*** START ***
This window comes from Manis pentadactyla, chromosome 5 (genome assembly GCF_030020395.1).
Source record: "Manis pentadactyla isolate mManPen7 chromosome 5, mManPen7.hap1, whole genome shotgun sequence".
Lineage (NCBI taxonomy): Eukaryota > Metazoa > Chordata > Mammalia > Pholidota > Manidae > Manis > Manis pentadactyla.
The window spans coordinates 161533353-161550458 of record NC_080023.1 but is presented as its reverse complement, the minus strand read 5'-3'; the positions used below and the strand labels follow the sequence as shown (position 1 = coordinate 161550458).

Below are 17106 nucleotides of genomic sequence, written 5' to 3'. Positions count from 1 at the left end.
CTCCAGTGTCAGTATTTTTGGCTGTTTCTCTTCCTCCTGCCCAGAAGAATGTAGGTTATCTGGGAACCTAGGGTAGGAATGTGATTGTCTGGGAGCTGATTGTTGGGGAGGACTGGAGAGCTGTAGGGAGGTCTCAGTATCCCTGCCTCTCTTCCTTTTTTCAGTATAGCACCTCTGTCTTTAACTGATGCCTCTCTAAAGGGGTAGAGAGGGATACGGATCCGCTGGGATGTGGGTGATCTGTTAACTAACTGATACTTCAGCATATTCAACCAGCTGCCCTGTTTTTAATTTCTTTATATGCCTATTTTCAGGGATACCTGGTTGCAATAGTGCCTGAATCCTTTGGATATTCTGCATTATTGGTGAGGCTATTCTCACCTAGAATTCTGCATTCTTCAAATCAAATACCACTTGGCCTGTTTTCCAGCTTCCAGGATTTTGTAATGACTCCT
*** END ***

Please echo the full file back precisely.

This window comes from Manis pentadactyla, chromosome 5 (genome assembly GCF_030020395.1).
Source record: "Manis pentadactyla isolate mManPen7 chromosome 5, mManPen7.hap1, whole genome shotgun sequence".
Lineage (NCBI taxonomy): Eukaryota > Metazoa > Chordata > Mammalia > Pholidota > Manidae > Manis > Manis pentadactyla.
The window spans coordinates 161533353-161550458 of record NC_080023.1 but is presented as its reverse complement, the minus strand read 5'-3'; the positions used below and the strand labels follow the sequence as shown (position 1 = coordinate 161550458).

Below are 17106 nucleotides of genomic sequence, written 5' to 3'. Positions count from 1 at the left end.
CTCCAGTGTCAGTATTTTTGGCTGTTTCTCTTCCTCCTGCCCAGAAGAATGTAGGTTATCTGGGAACCTAGGGTAGGAATGTGATTGTCTGGGAGCTGATTGTTGGGGAGGACTGGAGAGCTGTAGGGAGGTCTCAGTATCCCTGCCTCTCTTCCTTTTTTCAGTATAGCACCTCTGTCTTTAACTGATGCCTCTCTAAAGGGGTAGAGAGGGATACGGATCCGCTGGGATGTGGGTGATCTGTTAACTAACTGATACTTCAGCATATTCAACCAGCTGCCCTGTTTTTAATTTCTTTATATGCCTATTTTCAGGGATACCTGGTTGCAATAGTGCCTGAATCCTTTGGATATTCTGCATTATTGGTGAGGCTATTCTCACCTAGAATTCTGCATTCTTCAAATCAAATACCACTTGGCCTGTTTTCCAGCTTCCAGGATTTTGTAATGACTCCT